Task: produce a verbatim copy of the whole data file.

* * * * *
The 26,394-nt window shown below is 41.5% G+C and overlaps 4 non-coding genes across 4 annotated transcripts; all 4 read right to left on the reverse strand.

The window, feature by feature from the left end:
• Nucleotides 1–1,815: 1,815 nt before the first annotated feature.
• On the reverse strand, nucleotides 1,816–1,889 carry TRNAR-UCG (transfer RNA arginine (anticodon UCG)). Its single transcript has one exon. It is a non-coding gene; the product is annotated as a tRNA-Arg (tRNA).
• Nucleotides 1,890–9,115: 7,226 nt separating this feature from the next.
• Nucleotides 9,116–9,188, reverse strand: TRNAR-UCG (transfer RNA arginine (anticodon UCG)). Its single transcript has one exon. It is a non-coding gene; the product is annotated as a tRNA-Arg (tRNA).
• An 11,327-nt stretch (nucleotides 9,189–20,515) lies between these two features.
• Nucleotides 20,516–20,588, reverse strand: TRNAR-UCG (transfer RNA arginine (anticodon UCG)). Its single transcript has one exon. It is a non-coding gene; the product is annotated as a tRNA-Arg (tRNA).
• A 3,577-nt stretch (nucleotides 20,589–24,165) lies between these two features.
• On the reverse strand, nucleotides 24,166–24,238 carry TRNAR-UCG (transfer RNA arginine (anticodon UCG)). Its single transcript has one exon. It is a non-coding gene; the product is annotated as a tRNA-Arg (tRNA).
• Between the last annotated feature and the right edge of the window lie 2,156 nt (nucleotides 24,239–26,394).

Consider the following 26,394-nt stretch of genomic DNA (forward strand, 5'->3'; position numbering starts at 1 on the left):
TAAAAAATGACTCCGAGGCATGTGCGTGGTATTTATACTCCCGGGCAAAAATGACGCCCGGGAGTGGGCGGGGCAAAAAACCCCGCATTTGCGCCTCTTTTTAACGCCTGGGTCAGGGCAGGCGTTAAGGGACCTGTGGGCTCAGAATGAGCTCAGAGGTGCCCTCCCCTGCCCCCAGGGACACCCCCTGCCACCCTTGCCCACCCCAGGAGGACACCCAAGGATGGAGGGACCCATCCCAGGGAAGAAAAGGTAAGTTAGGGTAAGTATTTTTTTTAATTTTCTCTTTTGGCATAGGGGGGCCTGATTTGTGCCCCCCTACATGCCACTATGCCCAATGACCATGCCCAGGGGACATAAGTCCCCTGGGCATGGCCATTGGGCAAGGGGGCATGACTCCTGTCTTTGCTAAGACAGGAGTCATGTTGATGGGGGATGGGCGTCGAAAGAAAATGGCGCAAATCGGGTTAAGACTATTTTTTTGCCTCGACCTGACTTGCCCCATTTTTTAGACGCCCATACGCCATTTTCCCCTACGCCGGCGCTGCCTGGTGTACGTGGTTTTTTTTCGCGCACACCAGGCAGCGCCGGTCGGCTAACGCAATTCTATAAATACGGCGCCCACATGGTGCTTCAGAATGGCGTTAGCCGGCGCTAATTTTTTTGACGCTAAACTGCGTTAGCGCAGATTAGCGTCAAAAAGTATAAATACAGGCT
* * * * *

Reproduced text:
The 26,394-nt window shown below is 41.5% G+C and overlaps 4 non-coding genes across 4 annotated transcripts; all 4 read right to left on the reverse strand.

The window, feature by feature from the left end:
• Nucleotides 1–1,815: 1,815 nt before the first annotated feature.
• On the reverse strand, nucleotides 1,816–1,889 carry TRNAR-UCG (transfer RNA arginine (anticodon UCG)). Its single transcript has one exon. It is a non-coding gene; the product is annotated as a tRNA-Arg (tRNA).
• Nucleotides 1,890–9,115: 7,226 nt separating this feature from the next.
• Nucleotides 9,116–9,188, reverse strand: TRNAR-UCG (transfer RNA arginine (anticodon UCG)). Its single transcript has one exon. It is a non-coding gene; the product is annotated as a tRNA-Arg (tRNA).
• An 11,327-nt stretch (nucleotides 9,189–20,515) lies between these two features.
• Nucleotides 20,516–20,588, reverse strand: TRNAR-UCG (transfer RNA arginine (anticodon UCG)). Its single transcript has one exon. It is a non-coding gene; the product is annotated as a tRNA-Arg (tRNA).
• A 3,577-nt stretch (nucleotides 20,589–24,165) lies between these two features.
• On the reverse strand, nucleotides 24,166–24,238 carry TRNAR-UCG (transfer RNA arginine (anticodon UCG)). Its single transcript has one exon. It is a non-coding gene; the product is annotated as a tRNA-Arg (tRNA).
• Between the last annotated feature and the right edge of the window lie 2,156 nt (nucleotides 24,239–26,394).

Consider the following 26,394-nt stretch of genomic DNA (forward strand, 5'->3'; position numbering starts at 1 on the left):
TAAAAAATGACTCCGAGGCATGTGCGTGGTATTTATACTCCCGGGCAAAAATGACGCCCGGGAGTGGGCGGGGCAAAAAACCCCGCATTTGCGCCTCTTTTTAACGCCTGGGTCAGGGCAGGCGTTAAGGGACCTGTGGGCTCAGAATGAGCTCAGAGGTGCCCTCCCCTGCCCCCAGGGACACCCCCTGCCACCCTTGCCCACCCCAGGAGGACACCCAAGGATGGAGGGACCCATCCCAGGGAAGAAAAGGTAAGTTAGGGTAAGTATTTTTTTTAATTTTCTCTTTTGGCATAGGGGGGCCTGATTTGTGCCCCCCTACATGCCACTATGCCCAATGACCATGCCCAGGGGACATAAGTCCCCTGGGCATGGCCATTGGGCAAGGGGGCATGACTCCTGTCTTTGCTAAGACAGGAGTCATGTTGATGGGGGATGGGCGTCGAAAGAAAATGGCGCAAATCGGGTTAAGACTATTTTTTTGCCTCGACCTGACTTGCCCCATTTTTTAGACGCCCATACGCCATTTTCCCCTACGCCGGCGCTGCCTGGTGTACGTGGTTTTTTTTCGCGCACACCAGGCAGCGCCGGTCGGCTAACGCAATTCTATAAATACGGCGCCCACATGGTGCTTCAGAATGGCGTTAGCCGGCGCTAATTTTTTTGACGCTAAACTGCGTTAGCGCAGATTAGCGTCAAAAAGTATAAATACAGGCT